This video by career expert and award-winning author Andrew LaCivita explains more:

4. Don’t beat around the bush

It can be tempting to keep the same CV and reuse it each time you change jobs, adding little changes along the way. However, the employer does not want to read a generic list of your entire career history. They want a more focused approach that takes their needs into consideration.

Look at the job advert and research the company to truly find out what they want. Only then can you stand a chance of writing a great work history section for your CV. You can hone in on the right skills and daily responsibilities that will grab the employer’s attention.

Every aspect of your CV should be tailored to the role and the company, and when it comes to your work experience section this is an absolute must. Try to bring forth relevant information and show transferable skills. Don’t simply list all of the tasks and hope that will be enough to show the employer you already have what they need – this will not be enough.

If you are applying for a sales role and you have some experience, then write a sales CV. Make everything look and read like you’ve been selling snow to Eskimos successfully for the past few years. Every time you had some kind of sales interaction you should write about it. Leave all the other irrelevant information in the background.

5. Don’t underestimate voluntary work and part time

A mistake a lot of job seekers make is to forget all about their time working for the local charity shop. However, this can be very valuable. It doesn’t matter if you didn’t get paid – it’s still work experience.

If you have many years of work experience and don’t feel that this would matter, then that’s understandable – especially if the voluntary work was at the start of your career about 15 years ago. However, if you are a recent school leaver or early into your career, then don’t miss this off.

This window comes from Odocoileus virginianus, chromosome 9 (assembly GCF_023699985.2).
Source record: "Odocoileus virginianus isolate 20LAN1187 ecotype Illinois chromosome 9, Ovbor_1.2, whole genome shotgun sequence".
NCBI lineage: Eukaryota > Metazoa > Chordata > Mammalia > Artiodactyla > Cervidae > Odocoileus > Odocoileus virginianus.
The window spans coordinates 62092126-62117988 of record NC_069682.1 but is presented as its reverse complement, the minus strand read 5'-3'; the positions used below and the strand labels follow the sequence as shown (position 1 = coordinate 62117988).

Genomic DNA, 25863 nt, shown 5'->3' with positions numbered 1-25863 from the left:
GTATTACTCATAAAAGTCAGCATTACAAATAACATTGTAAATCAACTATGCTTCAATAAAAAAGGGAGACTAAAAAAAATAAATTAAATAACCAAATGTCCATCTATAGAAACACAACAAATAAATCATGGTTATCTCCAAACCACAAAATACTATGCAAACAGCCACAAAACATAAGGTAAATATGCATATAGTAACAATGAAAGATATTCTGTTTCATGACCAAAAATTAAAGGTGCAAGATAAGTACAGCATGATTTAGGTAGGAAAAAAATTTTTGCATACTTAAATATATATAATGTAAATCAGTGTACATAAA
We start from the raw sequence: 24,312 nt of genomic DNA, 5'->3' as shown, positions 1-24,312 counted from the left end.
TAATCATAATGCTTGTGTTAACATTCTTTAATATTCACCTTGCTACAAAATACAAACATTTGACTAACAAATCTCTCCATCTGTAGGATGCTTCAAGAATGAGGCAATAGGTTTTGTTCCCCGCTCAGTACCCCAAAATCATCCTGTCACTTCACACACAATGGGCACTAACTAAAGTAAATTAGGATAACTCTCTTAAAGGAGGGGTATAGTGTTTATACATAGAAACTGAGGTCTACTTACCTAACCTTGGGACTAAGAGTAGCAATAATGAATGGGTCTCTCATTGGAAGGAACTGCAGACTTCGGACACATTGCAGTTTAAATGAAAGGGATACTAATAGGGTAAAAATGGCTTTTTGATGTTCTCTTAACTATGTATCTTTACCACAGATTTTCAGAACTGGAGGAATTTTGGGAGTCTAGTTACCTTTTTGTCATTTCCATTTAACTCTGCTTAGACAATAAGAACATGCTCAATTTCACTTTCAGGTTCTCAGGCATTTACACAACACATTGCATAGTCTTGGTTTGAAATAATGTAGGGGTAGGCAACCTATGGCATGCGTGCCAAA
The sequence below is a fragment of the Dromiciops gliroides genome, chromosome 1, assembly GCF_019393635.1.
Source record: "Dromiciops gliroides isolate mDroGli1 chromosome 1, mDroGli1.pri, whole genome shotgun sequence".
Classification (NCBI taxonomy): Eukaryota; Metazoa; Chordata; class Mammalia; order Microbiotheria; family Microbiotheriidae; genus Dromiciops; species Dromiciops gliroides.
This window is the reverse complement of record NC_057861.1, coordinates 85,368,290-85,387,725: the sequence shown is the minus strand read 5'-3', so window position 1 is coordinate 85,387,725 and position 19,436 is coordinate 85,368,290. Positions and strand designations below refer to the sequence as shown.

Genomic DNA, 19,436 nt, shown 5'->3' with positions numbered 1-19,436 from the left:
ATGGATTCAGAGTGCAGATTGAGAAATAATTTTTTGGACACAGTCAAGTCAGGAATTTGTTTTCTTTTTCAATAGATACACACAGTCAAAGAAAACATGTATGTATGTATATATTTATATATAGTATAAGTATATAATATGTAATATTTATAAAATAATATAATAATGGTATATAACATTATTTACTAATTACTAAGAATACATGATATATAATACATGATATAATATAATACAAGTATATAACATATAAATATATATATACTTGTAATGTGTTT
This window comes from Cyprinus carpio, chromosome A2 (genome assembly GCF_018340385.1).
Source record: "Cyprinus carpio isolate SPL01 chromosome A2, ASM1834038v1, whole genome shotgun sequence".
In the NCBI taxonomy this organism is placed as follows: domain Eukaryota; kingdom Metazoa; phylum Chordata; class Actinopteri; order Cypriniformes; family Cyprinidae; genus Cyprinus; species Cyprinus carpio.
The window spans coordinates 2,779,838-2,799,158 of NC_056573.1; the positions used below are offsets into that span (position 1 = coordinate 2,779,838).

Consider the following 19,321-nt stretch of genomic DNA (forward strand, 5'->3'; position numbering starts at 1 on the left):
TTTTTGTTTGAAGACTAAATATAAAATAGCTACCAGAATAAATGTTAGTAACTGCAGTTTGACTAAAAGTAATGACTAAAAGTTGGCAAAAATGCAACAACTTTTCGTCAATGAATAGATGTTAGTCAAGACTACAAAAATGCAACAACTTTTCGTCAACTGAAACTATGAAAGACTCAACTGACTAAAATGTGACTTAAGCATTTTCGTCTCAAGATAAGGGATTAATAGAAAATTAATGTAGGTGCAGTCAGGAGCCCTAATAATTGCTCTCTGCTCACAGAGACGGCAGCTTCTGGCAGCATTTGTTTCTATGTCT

Voluntary work is a great opportunity to build upon existing skills and learn lots of new ones. Those skills can go down on your CV and add a lot of value. Part time work also has the same effect and shouldn’t be dismissed – especially if you can show transferable skills.

Find out more: How to include volunteering on your CV

6. Show how you performed

The employer is not just interested in seeing what you’ve done in the past, and they also want to see how you did. Your performance is extremely valuable and will help the manager to see what you’re capable of. Listing your skills and tasks will not give them an indication of how well you performed.

Add results into your work history section to show the employer what they can expect from you. Try to include either relevant achievements or outstanding ones. Anything exceptional should always be shared, even if it’s in a different industry.

Your results can be detailed in many different ways – completely your choice. You can use actual numbers, sales figures, or even discuss a successful project. Keep your information brief and to the point. Here’s an example of two different ways you can talk about your past performance:

I consistently hit my sales targets in 2018.

I hit a total of 10 months targets for 2018, achieving the highest turnover in my sales region of £205k.

You can see from the two examples above that number 2 provides far more valuable information, and gives a much better indication of performance. So don’t be afraid to include lots of numbers and stats that backup your claims of being a great salesman.

Find out more: Why You Have to Show Instead of Tell